Journals and diaries are excellent resources for family history research.
Don't you wish your ancestors had recorded their daily lives and thoughts in a format that has come down to you as a treasured keepsake through the centuries?
I know someone whose ancestor left a journal written several hundred years ago. The writer describes the family's everyday life in difficult new surroundings, how they celebrated holidays, the writer's wishes for her descendants far in the future and much more. It is as if the writer knew it would be treasured and passed down through the generations, as it has been. It is a priceless heirloom.
Put yourself in the shoes of a great-grandchild who finds your journal. What do you think will interest him or her? What is happening in your life now that you want future generations to know about? Do you want to include advice for future generations?
Photos of bride and groom are among the most cherished in families. Copies are sent far and wide, to relatives in other countries. When researchers begin to expand their family histories they often find the same photographs in the hands of branches in several countries or different cities.
It's another way of confirming the relationship between two groups of people. The sender of the photo may have inscribed it to the person who received it and indicated that the receiver was an aunt, uncle, cousin or sibling of the person who sent it. They may also have included the date and place of the wedding and the full names of bride and groom.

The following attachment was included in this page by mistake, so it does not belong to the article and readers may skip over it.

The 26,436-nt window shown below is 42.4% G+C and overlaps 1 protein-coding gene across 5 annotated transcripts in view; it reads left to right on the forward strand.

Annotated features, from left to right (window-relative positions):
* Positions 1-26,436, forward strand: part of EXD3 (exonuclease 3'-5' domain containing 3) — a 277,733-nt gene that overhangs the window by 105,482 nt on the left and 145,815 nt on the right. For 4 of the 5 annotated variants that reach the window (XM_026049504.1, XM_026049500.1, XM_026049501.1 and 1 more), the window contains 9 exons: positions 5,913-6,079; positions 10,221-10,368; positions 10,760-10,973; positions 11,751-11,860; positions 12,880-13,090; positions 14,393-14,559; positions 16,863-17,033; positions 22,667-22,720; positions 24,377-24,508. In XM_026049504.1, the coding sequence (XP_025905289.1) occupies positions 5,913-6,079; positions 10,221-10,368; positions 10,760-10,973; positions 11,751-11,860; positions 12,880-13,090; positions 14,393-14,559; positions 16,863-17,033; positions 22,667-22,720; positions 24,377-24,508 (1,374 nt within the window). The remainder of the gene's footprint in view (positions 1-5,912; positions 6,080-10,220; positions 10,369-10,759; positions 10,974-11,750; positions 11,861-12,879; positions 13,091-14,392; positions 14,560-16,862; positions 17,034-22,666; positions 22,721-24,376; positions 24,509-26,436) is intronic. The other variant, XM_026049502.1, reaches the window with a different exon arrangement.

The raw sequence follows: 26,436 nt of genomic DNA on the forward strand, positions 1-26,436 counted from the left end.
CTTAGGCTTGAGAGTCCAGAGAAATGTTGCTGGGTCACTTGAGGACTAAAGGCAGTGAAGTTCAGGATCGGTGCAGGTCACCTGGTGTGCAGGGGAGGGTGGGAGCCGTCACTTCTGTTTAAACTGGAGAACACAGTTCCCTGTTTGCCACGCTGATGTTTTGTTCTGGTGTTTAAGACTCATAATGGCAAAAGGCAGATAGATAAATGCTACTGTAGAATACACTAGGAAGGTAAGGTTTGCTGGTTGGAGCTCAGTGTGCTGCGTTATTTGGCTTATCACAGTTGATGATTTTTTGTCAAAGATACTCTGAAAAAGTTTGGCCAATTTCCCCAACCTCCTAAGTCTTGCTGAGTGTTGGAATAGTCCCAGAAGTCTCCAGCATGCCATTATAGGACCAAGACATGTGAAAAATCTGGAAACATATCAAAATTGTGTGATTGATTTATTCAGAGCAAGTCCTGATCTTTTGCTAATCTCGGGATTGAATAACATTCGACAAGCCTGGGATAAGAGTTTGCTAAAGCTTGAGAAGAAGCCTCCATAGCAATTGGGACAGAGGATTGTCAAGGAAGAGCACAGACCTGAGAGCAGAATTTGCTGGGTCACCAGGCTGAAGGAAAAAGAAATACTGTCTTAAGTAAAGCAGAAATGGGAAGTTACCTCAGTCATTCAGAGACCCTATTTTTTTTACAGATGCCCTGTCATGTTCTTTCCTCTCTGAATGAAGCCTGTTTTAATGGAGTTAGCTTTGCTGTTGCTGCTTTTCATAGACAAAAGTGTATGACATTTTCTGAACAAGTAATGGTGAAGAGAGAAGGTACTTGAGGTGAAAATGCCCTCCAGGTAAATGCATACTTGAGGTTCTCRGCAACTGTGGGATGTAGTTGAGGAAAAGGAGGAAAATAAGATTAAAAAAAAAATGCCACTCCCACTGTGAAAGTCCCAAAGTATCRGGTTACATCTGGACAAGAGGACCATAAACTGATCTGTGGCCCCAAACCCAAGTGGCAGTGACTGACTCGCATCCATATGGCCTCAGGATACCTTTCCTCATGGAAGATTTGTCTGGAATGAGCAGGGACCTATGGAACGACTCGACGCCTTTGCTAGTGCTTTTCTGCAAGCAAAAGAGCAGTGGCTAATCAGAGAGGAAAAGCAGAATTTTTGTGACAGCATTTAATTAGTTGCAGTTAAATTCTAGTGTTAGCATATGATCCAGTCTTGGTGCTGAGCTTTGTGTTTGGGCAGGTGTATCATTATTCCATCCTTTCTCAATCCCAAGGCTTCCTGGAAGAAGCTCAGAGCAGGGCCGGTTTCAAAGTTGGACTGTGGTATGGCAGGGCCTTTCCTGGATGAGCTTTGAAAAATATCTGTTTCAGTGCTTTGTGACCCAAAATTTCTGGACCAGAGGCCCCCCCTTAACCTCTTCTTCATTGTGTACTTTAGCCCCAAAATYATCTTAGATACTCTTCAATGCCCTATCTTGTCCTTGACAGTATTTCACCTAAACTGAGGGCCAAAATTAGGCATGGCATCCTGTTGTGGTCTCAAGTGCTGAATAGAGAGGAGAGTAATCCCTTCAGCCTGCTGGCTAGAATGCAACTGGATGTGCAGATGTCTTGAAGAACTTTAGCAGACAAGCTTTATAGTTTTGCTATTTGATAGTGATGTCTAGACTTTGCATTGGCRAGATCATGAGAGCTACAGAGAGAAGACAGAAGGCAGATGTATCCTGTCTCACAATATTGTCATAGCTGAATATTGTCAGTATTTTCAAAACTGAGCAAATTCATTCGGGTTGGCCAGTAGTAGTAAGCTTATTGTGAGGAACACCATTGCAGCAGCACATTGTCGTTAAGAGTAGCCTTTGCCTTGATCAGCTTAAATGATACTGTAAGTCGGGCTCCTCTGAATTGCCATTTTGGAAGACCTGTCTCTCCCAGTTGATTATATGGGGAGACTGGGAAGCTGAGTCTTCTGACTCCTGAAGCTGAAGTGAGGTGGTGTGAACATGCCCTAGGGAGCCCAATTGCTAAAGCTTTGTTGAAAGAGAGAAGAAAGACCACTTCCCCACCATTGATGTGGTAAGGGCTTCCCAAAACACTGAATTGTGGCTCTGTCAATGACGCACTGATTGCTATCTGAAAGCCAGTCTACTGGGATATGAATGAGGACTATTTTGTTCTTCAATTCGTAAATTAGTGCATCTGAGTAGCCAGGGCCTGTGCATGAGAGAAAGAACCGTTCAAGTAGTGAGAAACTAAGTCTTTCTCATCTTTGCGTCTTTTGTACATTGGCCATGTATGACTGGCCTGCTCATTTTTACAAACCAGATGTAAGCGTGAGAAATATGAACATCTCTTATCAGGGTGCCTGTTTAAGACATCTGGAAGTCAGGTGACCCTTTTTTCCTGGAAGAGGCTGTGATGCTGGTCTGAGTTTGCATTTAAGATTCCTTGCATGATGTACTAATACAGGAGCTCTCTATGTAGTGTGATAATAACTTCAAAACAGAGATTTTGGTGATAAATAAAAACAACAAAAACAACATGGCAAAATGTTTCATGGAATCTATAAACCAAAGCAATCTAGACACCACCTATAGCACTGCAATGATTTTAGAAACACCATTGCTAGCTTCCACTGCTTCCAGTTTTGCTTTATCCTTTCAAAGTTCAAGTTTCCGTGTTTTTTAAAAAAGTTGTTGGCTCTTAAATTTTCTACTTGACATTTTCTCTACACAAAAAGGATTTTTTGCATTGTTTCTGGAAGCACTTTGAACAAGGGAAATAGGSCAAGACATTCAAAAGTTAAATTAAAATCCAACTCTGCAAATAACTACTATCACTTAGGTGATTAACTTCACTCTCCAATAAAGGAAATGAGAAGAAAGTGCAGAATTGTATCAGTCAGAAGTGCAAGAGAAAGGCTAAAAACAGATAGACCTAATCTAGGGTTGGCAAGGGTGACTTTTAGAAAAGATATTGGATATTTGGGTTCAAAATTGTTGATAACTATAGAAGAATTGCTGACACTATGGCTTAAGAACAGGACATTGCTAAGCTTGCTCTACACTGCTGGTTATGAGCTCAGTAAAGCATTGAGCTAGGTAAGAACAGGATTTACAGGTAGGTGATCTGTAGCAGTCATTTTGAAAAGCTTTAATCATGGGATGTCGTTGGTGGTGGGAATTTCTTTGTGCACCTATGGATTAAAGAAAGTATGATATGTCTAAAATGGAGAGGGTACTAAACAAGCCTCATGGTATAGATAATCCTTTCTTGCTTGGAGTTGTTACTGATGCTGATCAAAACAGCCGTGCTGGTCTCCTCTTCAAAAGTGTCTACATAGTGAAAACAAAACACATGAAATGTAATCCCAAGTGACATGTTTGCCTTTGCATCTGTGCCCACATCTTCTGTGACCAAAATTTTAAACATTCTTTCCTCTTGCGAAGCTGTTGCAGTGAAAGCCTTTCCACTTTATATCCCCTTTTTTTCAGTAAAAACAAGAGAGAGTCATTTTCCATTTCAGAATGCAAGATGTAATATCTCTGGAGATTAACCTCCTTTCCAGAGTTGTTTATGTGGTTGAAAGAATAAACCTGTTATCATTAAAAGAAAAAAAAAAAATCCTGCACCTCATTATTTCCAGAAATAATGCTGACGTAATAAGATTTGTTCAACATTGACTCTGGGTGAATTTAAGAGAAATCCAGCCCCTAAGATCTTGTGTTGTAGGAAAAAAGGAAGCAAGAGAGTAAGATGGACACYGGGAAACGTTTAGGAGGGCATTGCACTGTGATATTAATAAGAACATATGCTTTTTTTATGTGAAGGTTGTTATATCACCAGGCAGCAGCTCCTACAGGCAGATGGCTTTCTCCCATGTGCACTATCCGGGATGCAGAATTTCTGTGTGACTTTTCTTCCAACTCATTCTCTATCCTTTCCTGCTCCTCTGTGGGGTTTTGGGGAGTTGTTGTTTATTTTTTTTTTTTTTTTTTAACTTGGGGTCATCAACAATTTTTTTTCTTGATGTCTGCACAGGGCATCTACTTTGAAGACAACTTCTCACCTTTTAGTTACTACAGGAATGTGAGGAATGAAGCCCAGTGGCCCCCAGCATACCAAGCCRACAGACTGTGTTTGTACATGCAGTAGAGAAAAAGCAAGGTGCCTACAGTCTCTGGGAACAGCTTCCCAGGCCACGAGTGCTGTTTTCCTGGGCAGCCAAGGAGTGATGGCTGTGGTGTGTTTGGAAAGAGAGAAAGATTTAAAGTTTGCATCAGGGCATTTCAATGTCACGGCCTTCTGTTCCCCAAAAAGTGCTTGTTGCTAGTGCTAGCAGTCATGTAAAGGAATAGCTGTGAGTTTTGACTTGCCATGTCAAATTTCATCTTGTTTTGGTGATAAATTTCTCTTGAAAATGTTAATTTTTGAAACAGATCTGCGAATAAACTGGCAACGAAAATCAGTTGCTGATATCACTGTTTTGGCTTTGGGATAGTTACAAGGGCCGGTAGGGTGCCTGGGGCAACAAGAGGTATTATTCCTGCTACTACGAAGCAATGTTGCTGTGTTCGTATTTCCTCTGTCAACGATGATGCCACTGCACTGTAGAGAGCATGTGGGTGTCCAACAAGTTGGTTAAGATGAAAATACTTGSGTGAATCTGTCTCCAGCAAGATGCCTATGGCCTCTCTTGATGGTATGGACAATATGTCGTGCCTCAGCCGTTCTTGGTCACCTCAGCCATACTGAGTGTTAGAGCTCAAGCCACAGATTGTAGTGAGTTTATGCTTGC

Here are more tips when working with wedding photos:
As a young girl visiting my grandmother in upstate New York during the summers, we would often go to see her friend Fanny who lived not far away.
I remember the old country farm house set in large surrounding fields. While Grandma and Fanny were talking downstairs, I was given permission to go up to the attic and scrounge around.
Fanny and her family had bought the place from people who had long been living there, and the attic was full of what people generally hide away. I found ancient letters, old newspapers covering historical events, all sorts of documents, books, photographs, as well as odd pieces of furniture, art work and old-fashioned clothing. At that young age, I didn't recognize the importance of these finds.
Now that I am so involved in family history and artifacts, I often wish I had an opportunity to revisit that treasure trove. Unfortunately, the house is long gone, and a housing development fills those fields.
Preserving the records of a people helps researchers around the world.
The Korea Times reported on a three-year project to create a digital database of genealogical records organized by the Paik Inje Memorial Library at Inje University.
In a move that could be a real moneymaker - and thus an incentive to provide genealogical services - for many additional countries, Ireland will begin providing Irish Heritage certificates by the end of 2010.
There are some 70 million individuals worldwide with Irish heritage, and this seems like a great way to show it. The certificate may also provide travel and tourist discounts when the certificate-holders visit Ireland.
After reconnecting with someone whom I knew in California and who was now in New Jersey, I realized her husband's family's long connection to a small community, now a suburb of a larger city, in that Eastern state. My own family had a long-ago connection to the same community when it was much, much smaller, and more rural.
My great-grandmother's sister and her husband had settled in that small town soon after they arrived in 1905, although my great-grandmother and her family lived in nearby big-city Newark.
I took a chance and asked if the woman's husband, whose family had lived there from the early 1900s, possibly had known my relatives. It was very exciting to learn that my great-grandmother's sister had been the husband's babysitter!